SpaceShipOne's flight lasts roughly 25 minutes. It will rocket to space, spend about three minutes weightless outside the atmosphere, then enter the earth's atmosphere in a high-drag configuration. It will glide back toward Mojave, circle overhead, then land directly in front of the public viewing area on the same runway on which it took off about 1 hour and 25 minutes earlier. SpaceShipOne's rocket is very loud but it can only be faintly heard on the ground in the best of conditions. If its reentry direction is aimed away from the airport, two soft sonic booms will be heard. After landing, SpaceShipOne will be towed by a truck to the media area for a brief photo opportunity, then moved to the adjacent public viewing area, then towed back to Scaled's facility. Thus, the media and the public will get to take their own close-up photos. White Knight takes longer to return. It usually lands a few minutes after SpaceShipOne.

    Other aircraft which you may see during the flight include:

    Robert Scherer's Starship (a Burt Rutan design). This plane flies high-altitude chase and carries our company photographer. This is a twin-engine turboprop airplane painted white with a canard near the nose.
    An Extra that belongs to Chuck Coleman, one of Scaled's Design Engineers. This aircraft has been used to train our pilots/astronauts. It is a single engine aerobatic plane painted red and black. It flies very close chase toward the end of the flight to assist the SpaceShipOne pilot in landing.
    The Alpha-Jet, a military-looking fighter aircraft painted olive green. The person in the back seat of this aircraft will have a video camera and will photograph the launch from a better position than we have on the ground. Some of this video footage will be used in preparing a documentary for the Discovery Channel.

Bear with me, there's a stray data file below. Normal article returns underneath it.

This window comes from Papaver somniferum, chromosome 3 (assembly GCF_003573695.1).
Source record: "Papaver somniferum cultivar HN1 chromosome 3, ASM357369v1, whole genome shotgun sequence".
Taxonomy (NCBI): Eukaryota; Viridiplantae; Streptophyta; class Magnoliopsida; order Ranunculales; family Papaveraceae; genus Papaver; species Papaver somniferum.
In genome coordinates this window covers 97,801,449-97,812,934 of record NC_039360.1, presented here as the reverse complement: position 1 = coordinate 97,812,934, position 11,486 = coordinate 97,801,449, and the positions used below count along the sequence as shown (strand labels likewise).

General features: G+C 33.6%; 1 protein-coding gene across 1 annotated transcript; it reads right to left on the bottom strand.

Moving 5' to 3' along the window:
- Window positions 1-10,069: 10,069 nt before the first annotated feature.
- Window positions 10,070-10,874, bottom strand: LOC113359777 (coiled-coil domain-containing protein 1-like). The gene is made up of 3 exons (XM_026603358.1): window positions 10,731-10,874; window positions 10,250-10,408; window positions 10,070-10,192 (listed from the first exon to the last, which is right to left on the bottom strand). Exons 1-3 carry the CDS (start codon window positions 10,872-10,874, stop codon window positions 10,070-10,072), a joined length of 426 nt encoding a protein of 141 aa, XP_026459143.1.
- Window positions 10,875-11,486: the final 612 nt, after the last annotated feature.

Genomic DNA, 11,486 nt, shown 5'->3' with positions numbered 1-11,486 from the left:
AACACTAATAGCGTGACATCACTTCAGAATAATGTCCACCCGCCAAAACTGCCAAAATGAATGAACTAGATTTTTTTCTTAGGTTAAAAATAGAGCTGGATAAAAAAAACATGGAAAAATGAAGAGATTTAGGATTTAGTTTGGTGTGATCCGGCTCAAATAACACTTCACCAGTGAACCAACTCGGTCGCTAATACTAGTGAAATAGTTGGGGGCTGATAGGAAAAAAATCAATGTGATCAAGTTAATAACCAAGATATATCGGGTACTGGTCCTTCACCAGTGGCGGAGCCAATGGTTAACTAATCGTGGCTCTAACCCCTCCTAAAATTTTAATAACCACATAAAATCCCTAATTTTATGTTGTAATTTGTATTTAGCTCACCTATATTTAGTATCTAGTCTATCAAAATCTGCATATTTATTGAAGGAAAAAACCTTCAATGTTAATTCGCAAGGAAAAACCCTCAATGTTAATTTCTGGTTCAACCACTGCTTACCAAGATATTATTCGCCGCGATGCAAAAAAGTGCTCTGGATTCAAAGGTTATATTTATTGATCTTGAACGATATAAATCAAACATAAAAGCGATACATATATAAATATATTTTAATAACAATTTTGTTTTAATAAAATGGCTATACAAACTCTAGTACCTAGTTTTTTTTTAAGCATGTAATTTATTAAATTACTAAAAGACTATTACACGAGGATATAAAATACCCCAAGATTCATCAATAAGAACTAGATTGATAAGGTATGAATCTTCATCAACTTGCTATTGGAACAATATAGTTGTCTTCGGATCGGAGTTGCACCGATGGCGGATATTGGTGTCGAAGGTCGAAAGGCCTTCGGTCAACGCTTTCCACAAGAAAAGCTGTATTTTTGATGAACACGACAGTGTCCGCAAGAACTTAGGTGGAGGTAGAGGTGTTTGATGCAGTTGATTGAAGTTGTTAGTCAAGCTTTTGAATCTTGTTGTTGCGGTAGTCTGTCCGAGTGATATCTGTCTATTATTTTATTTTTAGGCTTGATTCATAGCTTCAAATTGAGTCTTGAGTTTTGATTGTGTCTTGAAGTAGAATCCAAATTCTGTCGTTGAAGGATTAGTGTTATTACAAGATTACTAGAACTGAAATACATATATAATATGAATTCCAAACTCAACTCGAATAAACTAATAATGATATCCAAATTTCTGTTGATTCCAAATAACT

Q: What services are available in Mojave?
    A: Mojave is a small town with limited resources. Mojave's motels are listed below:

    Bel Air Motel - 661-824-2350
    Best Western Desert Winds - 661-824-3601
    City Center Motel - 661-824-4268
    Economy Motel - 661-824-2347
    Econo Lodge - 661-824-2463
    Friendship Inn - 661-824-4523
    Mariah Country Inn and Suites - 661-824-4980
    Mojave Travel Inn - 661-824-2441
    Motel 6 - 661-824-4571
    Twenty Mule Motel - 661-824-2214
    White's Motel - 661-824-2421
    Mojave also has several service stations, se
  • by aardwolf204 (630780) on Wednesday June 02, 2004 @01:13PM (#9316465)
    Sounds like the vomit comet. Your post interested me so I've been reading WikiPedia's article on weightlessness, Microgravity, the Vomit Comet and more. Check it out here [wikipedia.org]

    Weightlessness is not due to an increased distance to the earth: the acceleration due to gravity at a height of, for example, 100 km is only 3% less than at the surface of the earth.

    Weightlessness means a zero g-force: acceleration is equal to gravity.
  • RTFA (Score:2, Informative)

    by Anonymous Coward on Wednesday June 02, 2004 @01:16PM (#9316500)
    This flight doesn't qualify for the X-Prize, because they are only carrying one pilot and no extra weight in place of the other two people.

    They will have to make 2 more flights later to win the X-Prize.
  • by CrimsonAvenger (580665) on Wednesday June 02, 2004 @01:19PM (#9316550)

    To be 100% correct, it is free-fall.

    Gravity at 100km is ~0.97g - hardly "microgravity"

  • Re:Chutes? (Score:4, Informative)

    by Tyler Eaves (344284) on Wednesday June 02, 2004 @01:25PM (#9316643)